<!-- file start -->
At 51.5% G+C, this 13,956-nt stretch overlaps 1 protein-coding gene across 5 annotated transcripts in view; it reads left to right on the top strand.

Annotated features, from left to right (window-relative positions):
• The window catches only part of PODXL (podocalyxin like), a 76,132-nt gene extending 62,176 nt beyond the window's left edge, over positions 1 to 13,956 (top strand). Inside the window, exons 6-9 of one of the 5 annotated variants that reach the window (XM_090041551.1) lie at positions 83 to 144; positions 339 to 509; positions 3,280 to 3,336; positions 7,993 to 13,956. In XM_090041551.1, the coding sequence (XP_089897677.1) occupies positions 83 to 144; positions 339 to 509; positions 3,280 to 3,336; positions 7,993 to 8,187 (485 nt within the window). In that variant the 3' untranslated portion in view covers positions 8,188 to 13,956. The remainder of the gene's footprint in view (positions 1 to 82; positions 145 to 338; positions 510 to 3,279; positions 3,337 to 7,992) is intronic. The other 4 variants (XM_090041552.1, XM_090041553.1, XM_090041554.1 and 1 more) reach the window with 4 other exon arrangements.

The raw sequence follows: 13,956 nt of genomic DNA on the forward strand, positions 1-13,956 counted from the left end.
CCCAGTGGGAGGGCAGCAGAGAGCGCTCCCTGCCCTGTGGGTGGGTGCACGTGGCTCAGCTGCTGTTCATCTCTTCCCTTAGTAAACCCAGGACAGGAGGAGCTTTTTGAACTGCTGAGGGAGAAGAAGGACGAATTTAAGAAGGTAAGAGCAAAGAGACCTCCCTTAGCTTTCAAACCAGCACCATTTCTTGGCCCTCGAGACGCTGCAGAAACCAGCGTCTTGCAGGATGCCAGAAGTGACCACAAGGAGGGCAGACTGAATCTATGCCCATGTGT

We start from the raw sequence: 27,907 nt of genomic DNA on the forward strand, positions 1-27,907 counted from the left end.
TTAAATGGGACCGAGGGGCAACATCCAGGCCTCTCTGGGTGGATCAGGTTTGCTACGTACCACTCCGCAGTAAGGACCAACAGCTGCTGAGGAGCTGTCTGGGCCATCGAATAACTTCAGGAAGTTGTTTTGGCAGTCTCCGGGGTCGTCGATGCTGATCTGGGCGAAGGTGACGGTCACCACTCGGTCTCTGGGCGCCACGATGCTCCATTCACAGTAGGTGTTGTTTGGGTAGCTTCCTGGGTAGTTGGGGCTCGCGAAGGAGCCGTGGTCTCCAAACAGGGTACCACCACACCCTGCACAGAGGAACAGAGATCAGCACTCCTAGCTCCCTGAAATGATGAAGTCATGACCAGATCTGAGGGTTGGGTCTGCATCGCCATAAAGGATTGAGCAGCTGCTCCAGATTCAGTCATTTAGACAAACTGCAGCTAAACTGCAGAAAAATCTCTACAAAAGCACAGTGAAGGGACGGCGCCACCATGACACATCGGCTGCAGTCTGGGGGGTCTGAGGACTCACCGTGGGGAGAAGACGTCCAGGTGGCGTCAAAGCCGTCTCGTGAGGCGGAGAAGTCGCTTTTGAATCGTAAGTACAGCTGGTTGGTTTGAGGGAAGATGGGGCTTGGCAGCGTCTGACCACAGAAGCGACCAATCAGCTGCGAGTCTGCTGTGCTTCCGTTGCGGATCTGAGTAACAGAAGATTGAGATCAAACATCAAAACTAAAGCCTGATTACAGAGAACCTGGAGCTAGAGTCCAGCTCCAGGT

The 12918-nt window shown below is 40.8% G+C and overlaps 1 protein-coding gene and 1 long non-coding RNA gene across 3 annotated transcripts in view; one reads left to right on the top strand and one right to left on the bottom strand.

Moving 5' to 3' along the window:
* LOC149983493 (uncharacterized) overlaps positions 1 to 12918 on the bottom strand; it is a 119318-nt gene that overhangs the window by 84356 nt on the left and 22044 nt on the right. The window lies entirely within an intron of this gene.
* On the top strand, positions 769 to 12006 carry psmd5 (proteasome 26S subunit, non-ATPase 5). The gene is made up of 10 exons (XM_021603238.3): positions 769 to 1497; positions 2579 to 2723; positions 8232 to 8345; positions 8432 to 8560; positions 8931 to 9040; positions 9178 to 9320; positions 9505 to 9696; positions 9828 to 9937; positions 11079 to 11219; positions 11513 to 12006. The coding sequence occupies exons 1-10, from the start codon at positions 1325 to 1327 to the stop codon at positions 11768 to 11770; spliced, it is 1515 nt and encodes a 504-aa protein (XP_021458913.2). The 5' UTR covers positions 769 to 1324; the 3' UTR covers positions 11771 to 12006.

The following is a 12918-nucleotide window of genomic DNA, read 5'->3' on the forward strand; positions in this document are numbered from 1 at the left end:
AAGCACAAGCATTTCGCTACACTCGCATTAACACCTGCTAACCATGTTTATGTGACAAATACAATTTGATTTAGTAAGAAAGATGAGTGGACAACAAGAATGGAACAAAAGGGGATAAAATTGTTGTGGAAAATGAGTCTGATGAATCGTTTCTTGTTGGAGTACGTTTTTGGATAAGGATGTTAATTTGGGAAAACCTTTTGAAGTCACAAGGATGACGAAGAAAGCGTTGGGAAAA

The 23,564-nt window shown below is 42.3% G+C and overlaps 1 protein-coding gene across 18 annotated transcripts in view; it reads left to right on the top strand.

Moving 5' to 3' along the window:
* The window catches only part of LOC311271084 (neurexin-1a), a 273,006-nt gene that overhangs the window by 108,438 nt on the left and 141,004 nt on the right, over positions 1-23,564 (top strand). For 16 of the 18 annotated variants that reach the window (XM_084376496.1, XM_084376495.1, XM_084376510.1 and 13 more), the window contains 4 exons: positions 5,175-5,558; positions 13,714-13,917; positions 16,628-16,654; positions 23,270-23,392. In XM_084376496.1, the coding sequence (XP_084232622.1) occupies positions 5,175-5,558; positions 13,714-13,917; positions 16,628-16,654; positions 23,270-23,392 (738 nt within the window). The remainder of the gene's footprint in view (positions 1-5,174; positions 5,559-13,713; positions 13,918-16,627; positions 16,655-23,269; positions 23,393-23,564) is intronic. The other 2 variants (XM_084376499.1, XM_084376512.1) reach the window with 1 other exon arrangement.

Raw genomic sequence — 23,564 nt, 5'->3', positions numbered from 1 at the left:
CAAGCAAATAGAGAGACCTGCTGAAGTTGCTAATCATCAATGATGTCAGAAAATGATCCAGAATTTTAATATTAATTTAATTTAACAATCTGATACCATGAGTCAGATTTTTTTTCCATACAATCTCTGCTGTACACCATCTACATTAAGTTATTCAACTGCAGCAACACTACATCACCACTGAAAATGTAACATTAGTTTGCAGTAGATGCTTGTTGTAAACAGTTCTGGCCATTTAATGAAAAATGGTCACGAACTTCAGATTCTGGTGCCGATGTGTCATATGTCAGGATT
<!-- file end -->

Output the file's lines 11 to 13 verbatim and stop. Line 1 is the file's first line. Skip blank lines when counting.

* On the top strand, positions 769 to 12006 carry psmd5 (proteasome 26S subunit, non-ATPase 5). The gene is made up of 10 exons (XM_021603238.3): positions 769 to 1497; positions 2579 to 2723; positions 8232 to 8345; positions 8432 to 8560; positions 8931 to 9040; positions 9178 to 9320; positions 9505 to 9696; positions 9828 to 9937; positions 11079 to 11219; positions 11513 to 12006. The coding sequence occupies exons 1-10, from the start codon at positions 1325 to 1327 to the stop codon at positions 11768 to 11770; spliced, it is 1515 nt and encodes a 504-aa protein (XP_021458913.2). The 5' UTR covers positions 769 to 1324; the 3' UTR covers positions 11771 to 12006.

The following is a 12918-nucleotide window of genomic DNA, read 5'->3' on the forward strand; positions in this document are numbered from 1 at the left end:
AAGCACAAGCATTTCGCTACACTCGCATTAACACCTGCTAACCATGTTTATGTGACAAATACAATTTGATTTAGTAAGAAAGATGAGTGGACAACAAGAATGGAACAAAAGGGGATAAAATTGTTGTGGAAAATGAGTCTGATGAATCGTTTCTTGTTGGAGTACGTTTTTGGATAAGGATGTTAATTTGGGAAAACCTTTTGAAGTCACAAGGATGACGAAGAAAGCGTTGGGAAAA